The Charles B. Goddard Center has extended the Jesús Moroles Granite Exhibition through March 24, 2009.


The Charles B. Goddard Center has extended the Jesús Moroles Granite Exhibition through March 24, 2009.


Among his distinctions, Moroles is a member of the board of the Smithsonian American Art Museum in Washington, D.C., a recipient of the 2007 Texas Medal of the Arts Award for Visual Arts by the Texas Cultural Trust and, most recently, a National Medal of Arts for the Visual Arts recipient.


The National Medal of Arts, established by Congress in 1984, is awarded by the president and managed by the National Endowment for the Arts.


Award recipients are selected based on their contributions to the creation, growth and support of the arts in the United States.


Moroles was recently recognized by President Bush for “his enduring achievements as a sculptor of stone.”


His granite sculptures are created through a “tearing” process where the artist drills small holes in the granite and put wedges into it. Then pressure is applied to the middle of the stone to tear it in a line or in a curve, opening up the middle of the granite to show all the crisp untouched granite.


Born in Corpus Christi, Texas, in 1950, Moroles received his bachelor of fine arts from the University of North Texas, Denton, in 1978 and apprenticed under Luis Jimenez for one year immediately after his graduation. In 1979, he left for Italy, where he worked in Pietrasanta, Italy for one year before starting his body of work for which he is widely known.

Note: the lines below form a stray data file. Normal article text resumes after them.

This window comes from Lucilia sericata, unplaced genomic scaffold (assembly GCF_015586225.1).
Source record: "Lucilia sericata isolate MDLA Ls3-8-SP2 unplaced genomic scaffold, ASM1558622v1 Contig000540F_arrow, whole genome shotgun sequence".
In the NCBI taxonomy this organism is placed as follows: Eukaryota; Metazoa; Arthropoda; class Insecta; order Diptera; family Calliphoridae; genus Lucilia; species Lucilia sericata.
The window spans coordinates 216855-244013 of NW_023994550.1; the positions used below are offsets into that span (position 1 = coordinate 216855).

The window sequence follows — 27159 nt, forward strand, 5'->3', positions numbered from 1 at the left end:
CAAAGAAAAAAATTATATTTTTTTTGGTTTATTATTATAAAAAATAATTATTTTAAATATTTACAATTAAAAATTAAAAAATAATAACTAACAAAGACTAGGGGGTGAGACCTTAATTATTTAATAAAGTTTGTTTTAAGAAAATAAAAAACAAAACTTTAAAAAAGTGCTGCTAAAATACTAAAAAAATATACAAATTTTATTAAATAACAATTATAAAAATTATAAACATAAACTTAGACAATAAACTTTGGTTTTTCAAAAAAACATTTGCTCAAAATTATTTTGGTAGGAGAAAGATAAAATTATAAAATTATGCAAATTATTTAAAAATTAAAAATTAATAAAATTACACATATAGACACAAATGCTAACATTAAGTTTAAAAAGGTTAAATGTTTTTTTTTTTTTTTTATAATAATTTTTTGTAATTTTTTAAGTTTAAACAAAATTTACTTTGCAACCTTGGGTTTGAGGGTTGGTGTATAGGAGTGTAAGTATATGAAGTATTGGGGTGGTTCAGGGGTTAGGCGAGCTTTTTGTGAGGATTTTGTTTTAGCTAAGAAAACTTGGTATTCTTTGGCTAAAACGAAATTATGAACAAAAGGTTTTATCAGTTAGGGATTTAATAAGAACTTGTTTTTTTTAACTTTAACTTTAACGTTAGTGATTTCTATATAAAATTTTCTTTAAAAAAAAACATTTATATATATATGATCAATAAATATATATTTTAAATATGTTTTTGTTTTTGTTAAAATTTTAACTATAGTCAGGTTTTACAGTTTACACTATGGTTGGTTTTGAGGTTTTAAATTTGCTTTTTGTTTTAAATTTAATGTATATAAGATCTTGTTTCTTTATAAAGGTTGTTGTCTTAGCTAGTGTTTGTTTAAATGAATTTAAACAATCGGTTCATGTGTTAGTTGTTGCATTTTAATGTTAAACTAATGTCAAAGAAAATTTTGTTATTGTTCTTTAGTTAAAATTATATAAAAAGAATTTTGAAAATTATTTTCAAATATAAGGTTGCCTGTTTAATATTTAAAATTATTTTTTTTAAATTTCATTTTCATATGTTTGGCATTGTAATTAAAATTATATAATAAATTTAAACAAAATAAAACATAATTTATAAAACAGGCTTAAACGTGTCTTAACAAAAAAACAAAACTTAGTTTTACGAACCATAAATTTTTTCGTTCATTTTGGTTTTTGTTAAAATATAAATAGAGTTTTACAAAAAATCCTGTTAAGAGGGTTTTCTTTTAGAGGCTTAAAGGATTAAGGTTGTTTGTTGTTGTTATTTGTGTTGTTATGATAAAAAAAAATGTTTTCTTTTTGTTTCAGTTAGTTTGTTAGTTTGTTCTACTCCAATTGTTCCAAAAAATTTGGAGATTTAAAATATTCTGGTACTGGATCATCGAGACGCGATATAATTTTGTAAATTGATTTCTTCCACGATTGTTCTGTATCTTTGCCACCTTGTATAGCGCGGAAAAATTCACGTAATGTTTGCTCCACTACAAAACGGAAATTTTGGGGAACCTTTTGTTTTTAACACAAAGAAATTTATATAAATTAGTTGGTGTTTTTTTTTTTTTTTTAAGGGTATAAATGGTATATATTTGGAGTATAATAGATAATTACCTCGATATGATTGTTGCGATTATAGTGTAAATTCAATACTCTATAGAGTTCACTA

His most visible public sculpture is Lapstrake 1987, a massive 22 feet tall, 64-ton work located across from the Museum of Modern Art in New York.


Moroles has received significant national attention with his inclusion in the landmark exhibition Contemporary Hispanic Art in the United States, which was shown at major American museums. His largest-scale single work is the Houston Police Officers Memorial, dedicated in November 1992.


The Goddard Center’s Acquisition Committee initially contacted Moroles in February 2008 to discuss the acquisition of the sculpture Disc Sun for the center’s Centennial Sculpture Garden. The Westheimer Family Foundation provided the initial seed money for this acquisition. At that time exhibit committee member John Otey began a conversation about a possible sculpture exhibit in the center’s galleries.


“When the center’s acquisition committee agreed to present our request to the primary board of directors for approval to purchase ‘Disc Sun,’ I thought it would be a great opportunity to raise awareness of  the Center by having the Moroles exhibit,” Otey said. “The committee and board were enthusiastic and very supportive about the idea, and the project proceeded from there. It is a fantastic exhibit from an amazing world renowned, award-winning sculptor and I would encourage everyone to visit the exhibition while it is still here in Ardmore.”


Ardmore Chamber of Commerce President Wes Stucky said he is also pleased to have a nationally recognized artist exhibiting in Ardmore.


“The Moroles exhibit will impress the neophyte and the critic. Don’t miss seeing it!” Stucky said.